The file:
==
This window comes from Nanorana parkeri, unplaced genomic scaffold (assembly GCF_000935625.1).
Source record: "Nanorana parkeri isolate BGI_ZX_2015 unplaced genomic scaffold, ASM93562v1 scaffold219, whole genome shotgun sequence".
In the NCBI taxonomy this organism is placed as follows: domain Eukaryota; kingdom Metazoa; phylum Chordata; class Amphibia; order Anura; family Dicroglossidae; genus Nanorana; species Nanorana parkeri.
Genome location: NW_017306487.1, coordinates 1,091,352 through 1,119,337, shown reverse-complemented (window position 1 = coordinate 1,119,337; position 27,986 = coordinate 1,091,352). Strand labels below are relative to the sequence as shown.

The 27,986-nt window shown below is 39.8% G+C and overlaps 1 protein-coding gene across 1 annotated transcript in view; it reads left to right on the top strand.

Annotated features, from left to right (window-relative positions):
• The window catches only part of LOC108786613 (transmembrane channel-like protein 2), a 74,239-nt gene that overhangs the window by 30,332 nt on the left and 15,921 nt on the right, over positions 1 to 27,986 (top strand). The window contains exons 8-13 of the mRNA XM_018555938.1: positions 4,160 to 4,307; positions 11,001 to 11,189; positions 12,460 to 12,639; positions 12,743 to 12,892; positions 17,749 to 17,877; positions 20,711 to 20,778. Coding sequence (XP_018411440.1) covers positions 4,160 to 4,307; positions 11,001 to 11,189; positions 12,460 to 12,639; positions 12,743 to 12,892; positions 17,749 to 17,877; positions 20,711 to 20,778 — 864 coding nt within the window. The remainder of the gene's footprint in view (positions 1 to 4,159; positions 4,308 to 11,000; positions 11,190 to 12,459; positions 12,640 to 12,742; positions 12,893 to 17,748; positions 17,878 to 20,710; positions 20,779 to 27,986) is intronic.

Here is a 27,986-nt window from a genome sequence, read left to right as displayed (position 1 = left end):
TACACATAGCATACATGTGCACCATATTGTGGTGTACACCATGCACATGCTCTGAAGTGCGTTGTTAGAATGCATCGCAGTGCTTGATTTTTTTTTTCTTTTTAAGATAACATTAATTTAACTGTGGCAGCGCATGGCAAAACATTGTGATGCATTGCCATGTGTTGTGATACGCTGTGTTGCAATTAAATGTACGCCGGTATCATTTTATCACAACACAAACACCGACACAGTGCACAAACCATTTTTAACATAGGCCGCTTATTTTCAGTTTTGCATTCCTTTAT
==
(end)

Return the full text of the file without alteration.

This window comes from Nanorana parkeri, unplaced genomic scaffold (assembly GCF_000935625.1).
Source record: "Nanorana parkeri isolate BGI_ZX_2015 unplaced genomic scaffold, ASM93562v1 scaffold219, whole genome shotgun sequence".
In the NCBI taxonomy this organism is placed as follows: domain Eukaryota; kingdom Metazoa; phylum Chordata; class Amphibia; order Anura; family Dicroglossidae; genus Nanorana; species Nanorana parkeri.
Genome location: NW_017306487.1, coordinates 1,091,352 through 1,119,337, shown reverse-complemented (window position 1 = coordinate 1,119,337; position 27,986 = coordinate 1,091,352). Strand labels below are relative to the sequence as shown.

The 27,986-nt window shown below is 39.8% G+C and overlaps 1 protein-coding gene across 1 annotated transcript in view; it reads left to right on the top strand.

Annotated features, from left to right (window-relative positions):
• The window catches only part of LOC108786613 (transmembrane channel-like protein 2), a 74,239-nt gene that overhangs the window by 30,332 nt on the left and 15,921 nt on the right, over positions 1 to 27,986 (top strand). The window contains exons 8-13 of the mRNA XM_018555938.1: positions 4,160 to 4,307; positions 11,001 to 11,189; positions 12,460 to 12,639; positions 12,743 to 12,892; positions 17,749 to 17,877; positions 20,711 to 20,778. Coding sequence (XP_018411440.1) covers positions 4,160 to 4,307; positions 11,001 to 11,189; positions 12,460 to 12,639; positions 12,743 to 12,892; positions 17,749 to 17,877; positions 20,711 to 20,778 — 864 coding nt within the window. The remainder of the gene's footprint in view (positions 1 to 4,159; positions 4,308 to 11,000; positions 11,190 to 12,459; positions 12,640 to 12,742; positions 12,893 to 17,748; positions 17,878 to 20,710; positions 20,779 to 27,986) is intronic.

Here is a 27,986-nt window from a genome sequence, read left to right as displayed (position 1 = left end):
TACACATAGCATACATGTGCACCATATTGTGGTGTACACCATGCACATGCTCTGAAGTGCGTTGTTAGAATGCATCGCAGTGCTTGATTTTTTTTTTCTTTTTAAGATAACATTAATTTAACTGTGGCAGCGCATGGCAAAACATTGTGATGCATTGCCATGTGTTGTGATACGCTGTGTTGCAATTAAATGTACGCCGGTATCATTTTATCACAACACAAACACCGACACAGTGCACAAACCATTTTTAACATAGGCCGCTTATTTTCAGTTTTGCATTCCTTTAT